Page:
Here Comes Cost Effectiveness
In coming years, the industry will confront escalating pricing pressure on many fronts. Private insurers will pass the costs
of increased regulation on to pharma by squeezing prices and reimbursements. One predictable response? Hike prices!
In 2010, expect to see drugmakers attempt to maximize profits before reform kicks in by raising the wholesale price of their
brand-name prescription drugs. How high? The 2009 increase was about 9 percent, the highest annual rate of inflation for drug
prices since 1992. Although the media noted that pharma was erasing the first year of savings it had promised in its Senate
finance agreement, the bad press got lost in the general din.
—Peter Tollman, BCG
More importantly, the reform bill's mandate for comparative-effectiveness research (CER) will add momentum to the drive toward
EU-style health technology assessments—a pharma bugaboo due to its potentially withering effect on market flexibility and
diversity. Yet many analysts argue that bill or no bill, some form of CER is unavoidable. With the first Baby Boomers signing
up for Medicare in 2011—and expecting access to two more decades of medical advances at any price—healthcare costs are on
course to absorb about 40 percent of GDP by 2040. "You just have to look at NICE in the UK, which the US consults with, to
see where all this is heading," says BCG's Tollman.
Whether CER will gain traction next year remains to be seen, however. "There may not be the political will to push for it,"
says Aitken, noting that CER was also a feature of 2006's Medicare Modernization act, to little effect.
While CER boasts bipartisan congressional support, healthcare reform revealed, if nothing else, that no policy is above partisan
politics. Government involvement in comparative cost-effectiveness analysis is clearly a frightening, if only dimly understood,
prospect for many Americans, and the rhetoric of "death panels" shuts down serious discussion of how much patient choice the
system can or should tolerate. The fact that such analysis is increasingly practiced not only by public healthcare systems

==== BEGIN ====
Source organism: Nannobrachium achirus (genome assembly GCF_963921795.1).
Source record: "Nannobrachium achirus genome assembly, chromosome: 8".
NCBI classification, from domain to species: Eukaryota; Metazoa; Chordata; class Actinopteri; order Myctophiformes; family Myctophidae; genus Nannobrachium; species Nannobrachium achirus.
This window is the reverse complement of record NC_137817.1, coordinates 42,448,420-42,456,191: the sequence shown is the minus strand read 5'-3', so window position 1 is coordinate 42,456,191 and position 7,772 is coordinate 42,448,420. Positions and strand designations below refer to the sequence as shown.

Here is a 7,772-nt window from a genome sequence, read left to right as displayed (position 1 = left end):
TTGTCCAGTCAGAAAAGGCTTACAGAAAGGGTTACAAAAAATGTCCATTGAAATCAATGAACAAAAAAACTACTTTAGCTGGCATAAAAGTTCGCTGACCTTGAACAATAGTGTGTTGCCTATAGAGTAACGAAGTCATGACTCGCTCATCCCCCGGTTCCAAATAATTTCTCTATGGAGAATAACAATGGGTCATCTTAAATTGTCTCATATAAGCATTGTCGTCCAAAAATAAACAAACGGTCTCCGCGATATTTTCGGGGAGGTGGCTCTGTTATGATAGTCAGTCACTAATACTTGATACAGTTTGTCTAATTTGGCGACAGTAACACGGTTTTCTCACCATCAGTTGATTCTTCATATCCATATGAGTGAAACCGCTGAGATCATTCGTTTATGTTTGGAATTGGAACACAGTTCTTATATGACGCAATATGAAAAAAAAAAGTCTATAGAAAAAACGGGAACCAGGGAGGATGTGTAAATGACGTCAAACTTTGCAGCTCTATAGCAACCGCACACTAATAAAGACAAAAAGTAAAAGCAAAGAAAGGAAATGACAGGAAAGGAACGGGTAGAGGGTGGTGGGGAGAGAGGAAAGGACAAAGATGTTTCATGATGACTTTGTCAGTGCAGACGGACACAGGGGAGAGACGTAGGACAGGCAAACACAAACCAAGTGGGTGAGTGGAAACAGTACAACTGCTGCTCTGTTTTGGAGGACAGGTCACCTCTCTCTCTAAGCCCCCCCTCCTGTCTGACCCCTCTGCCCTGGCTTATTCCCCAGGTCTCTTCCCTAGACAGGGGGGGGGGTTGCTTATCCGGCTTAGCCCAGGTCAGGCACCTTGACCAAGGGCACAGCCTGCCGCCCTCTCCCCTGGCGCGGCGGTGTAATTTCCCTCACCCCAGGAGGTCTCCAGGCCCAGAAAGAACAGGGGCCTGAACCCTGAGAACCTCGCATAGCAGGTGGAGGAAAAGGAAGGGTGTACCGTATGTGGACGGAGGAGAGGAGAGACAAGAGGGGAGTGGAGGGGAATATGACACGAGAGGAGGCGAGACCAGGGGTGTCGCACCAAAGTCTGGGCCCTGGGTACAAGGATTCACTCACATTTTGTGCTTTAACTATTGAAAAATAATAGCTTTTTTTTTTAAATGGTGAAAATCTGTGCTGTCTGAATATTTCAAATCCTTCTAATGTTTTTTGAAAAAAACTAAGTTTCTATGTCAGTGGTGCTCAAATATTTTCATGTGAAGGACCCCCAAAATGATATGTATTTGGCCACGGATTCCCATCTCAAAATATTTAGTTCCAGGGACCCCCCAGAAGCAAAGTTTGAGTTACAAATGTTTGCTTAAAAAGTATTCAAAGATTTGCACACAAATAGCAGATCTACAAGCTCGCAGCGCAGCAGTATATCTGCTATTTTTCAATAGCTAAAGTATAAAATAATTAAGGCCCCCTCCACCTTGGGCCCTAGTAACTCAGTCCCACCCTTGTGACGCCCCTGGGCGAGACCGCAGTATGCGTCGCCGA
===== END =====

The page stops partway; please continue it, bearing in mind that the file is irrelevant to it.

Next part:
in other industrialized nations but by private insurers in the US has gone largely unexplored by the media.
"There is going to be tremendous dissent in the marketplace," says Cyndy Nayer, who heads the Center for Health Value Innovation.
"Comparative effectiveness is a population health measure, and consumer advocates will say, 'That's not what matters to me."
Manufacturers of drugs and medical devices will say, 'Our product can't be measured head-on with that product.' And employers
doing plan designs will say, 'You know what? I don't have that kind of expertise.'"
In fact, the Senate healthcare reform bill authorizes the government only to fund CER while blocking it from using the results
to inform its healthcare coverage decisions. The Patient-Centered Outcomes Research Institute will be governed by a board
including the directors of AHRQ and NIH, three consumer reps, five physician and hospital reps, three private-payer reps,
and three pharma reps. Critics say this setup protects the interests of the healthcare industry from cost controls. In the
November issue of The
New England Journal of Medicine, Harry Selker and Alastair Wood argue that the inclusion of industry could undermine the entire enterprise. "If healthcare
reform legislation does not promote CER that is free of the potential taint of commercial and political meddling, the public
will have little confidence in the results of such research."
The industry will have to decide how to address public skepticism about its credibility, particularly around its own comparative
trials and data. "Does every drugmaker pour its money into one general pharma pot, and nobody knows which company [is paying
what], and it may hurt you and help me or vice versa?" asks Charlotte Sibley, senior vice president of business management
at Shire. "These questions need to be asked."
In the end, politics may trump the trend toward evidence-based healthcare pricing in 2010. Congressional Republicans are already
talking about campaigning to repeal healthcare reform in the midterm elections. Across the pond, the big news may not be entirely
different: Germany's Institute for Quality and Efficiency in Healthcare (IQWiG) has been charged by a 2007 healthcare reform
law to make cost-effectiveness recommendations based on a new methodology. IQWiG has rejected NICE's controversial cost-benefit
unit, the QALY (quality adjusted life year), in favor of a vague "efficiency frontier" concept that has drugmakers scratching
their heads. Rumor has it, however, that the new center-right government may scuttle these plans and sack the IQWiG's leader
because he is an outspoken critic of Big Pharma.